By Ken Tysiac
May 26 2012
An erosion of ethical standards amongst decision-makers leaves companies increasingly vulnerable to corruption, a new fraud report shows.
The risks are greater in emerging markets, according to Ernst & Young’s 12th Global Fraud Survey.
Fifteen per cent of 1,758 senior decision-makers in 43 countries said paying cash bribes to win or retain business can be justified to help a business survive an economic downturn, the survey showed.
That’s up from 9% two years earlier. In addition, those who said that misstating a company’s financial performance is justified in an economic downturn increased to 5% from 3% two years earlier.
Responses in the survey demonstrate that senior decision-makers observe mixed messages from their companies on the topic of bribery and corruption. Although 84% said senior management had strongly communicated a commitment to company anti-bribery and corruption policies, just 55% said there is training on those policies.
Forty-six per cent of the nearly 400 CFOs polled said they had received anti-bribery and corruption training, and their responses demonstrated the need for more training. Their acceptance of corruption was similar to that in the overall survey – 15% of CFOs said bribes are acceptable, and 4% said misstating a company’s financial performance is acceptable to help a business survive an economic downturn.
The results echo sentiment found in a recent CGMA survey.
The E&Y survey found that in Far East Asia, 15% of senior decision-makers said financial misstatements can be justified. That number rose to 36% in Vietnam. In Indonesia, 60% of respondents said making cash payments to win or retain business is acceptable. Eighty-four per cent of respondents in Brazil said corruption is widespread, and respondents in Africa were the most likely to have experienced fraud in the last two years.
In the AICPA/CIMA survey, more than half the professionals in finance roles from India, Malaysia, Pakistan, Sri Lanka and Zambia said they felt some pressure to compromise their organisations’ ethical standards. That pressure was lowest in the United States and the United Kingdom, reported by 18% of respondents in those countries.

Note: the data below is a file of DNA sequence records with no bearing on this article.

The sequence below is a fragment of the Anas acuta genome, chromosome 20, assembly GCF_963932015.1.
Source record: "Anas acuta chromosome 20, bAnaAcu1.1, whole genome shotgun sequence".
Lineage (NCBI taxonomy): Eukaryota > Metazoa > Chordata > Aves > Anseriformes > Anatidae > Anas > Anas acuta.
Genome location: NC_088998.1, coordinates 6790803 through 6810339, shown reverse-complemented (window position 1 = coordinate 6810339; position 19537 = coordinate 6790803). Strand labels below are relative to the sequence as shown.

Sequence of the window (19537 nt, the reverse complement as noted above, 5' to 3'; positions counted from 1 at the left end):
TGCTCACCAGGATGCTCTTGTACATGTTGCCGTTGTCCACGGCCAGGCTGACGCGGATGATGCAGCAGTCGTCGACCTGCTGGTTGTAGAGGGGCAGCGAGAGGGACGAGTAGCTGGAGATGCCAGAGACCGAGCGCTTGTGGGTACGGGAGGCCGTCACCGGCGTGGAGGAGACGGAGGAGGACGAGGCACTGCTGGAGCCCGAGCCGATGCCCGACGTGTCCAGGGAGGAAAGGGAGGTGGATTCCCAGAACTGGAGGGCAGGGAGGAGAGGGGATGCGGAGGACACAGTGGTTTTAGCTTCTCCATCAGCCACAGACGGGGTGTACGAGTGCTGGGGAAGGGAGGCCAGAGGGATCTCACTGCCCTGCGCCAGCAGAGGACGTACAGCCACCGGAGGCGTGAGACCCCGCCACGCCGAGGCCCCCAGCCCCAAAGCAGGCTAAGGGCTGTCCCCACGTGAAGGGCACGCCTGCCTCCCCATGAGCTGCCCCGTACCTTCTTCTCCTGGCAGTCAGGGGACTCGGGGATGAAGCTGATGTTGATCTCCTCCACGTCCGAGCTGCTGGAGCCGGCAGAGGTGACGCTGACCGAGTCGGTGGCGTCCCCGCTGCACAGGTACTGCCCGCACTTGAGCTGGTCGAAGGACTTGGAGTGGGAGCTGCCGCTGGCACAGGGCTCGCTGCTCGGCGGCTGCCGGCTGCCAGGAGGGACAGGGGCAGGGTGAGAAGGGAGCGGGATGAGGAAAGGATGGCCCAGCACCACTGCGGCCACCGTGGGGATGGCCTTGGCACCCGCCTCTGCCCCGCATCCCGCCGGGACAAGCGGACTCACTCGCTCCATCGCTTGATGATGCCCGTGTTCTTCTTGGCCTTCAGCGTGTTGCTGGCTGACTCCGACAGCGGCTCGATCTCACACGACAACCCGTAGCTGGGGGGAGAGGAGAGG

Nonetheless, one in five respondents in the E&Y survey did not recognize that new markets bring new risks. Regulators do, though. Thirty-one of 36 US Foreign Corrupt Practices Act (FCPA) cases reported in 2011 related to actions in Asia, Eastern Europe and Latin America, the report said.
Third-party business partners also represent a major risk that may not be adequately monitored. Every FCPA enforcement action in 2011 involved the alleged payment of bribes by companies’ third-party business partners, according to Deloitte research.
Safeguarding against risk
The E&Y report suggests that company boards and audit committees make sure that management:
• Understands local risks and has strategies to deal with them.
• Can demonstrate the effectiveness of its anti-corruption efforts to stakeholders.
• Carefully screens and monitors third-party representatives, especially those dealing with government officials.
• Uses the latest forensic data analytics techniques to monitor compliance in real time.
• Establishes clear criteria for how extensive pre- or post-acquisition anti-corruption due diligence should be.
Concerted, risk-focused efforts need to target potential exposure, the report says, in order to properly balance growth and ethical conduct in difficult economic times.
• Managing Responsible Business: A Global Survey on Business Ethics:
The CGMA report explores business ethics, ethical performance and management within organisations.
• Fraud Risk Management: This guide describes effective strategies to prevent, detect and respond to fraud.
• Hotlines and fraud awareness programmes are keys to prevention: This article summarises key issues found in the Association of Certified Fraud Examiners Report to the Nations and the AICPA’s 2011 Forensic and Valuation Services (FVS) Trend Survey.
—Ken Tysiac (email@example.com) is a CGMA Magazine senior editor.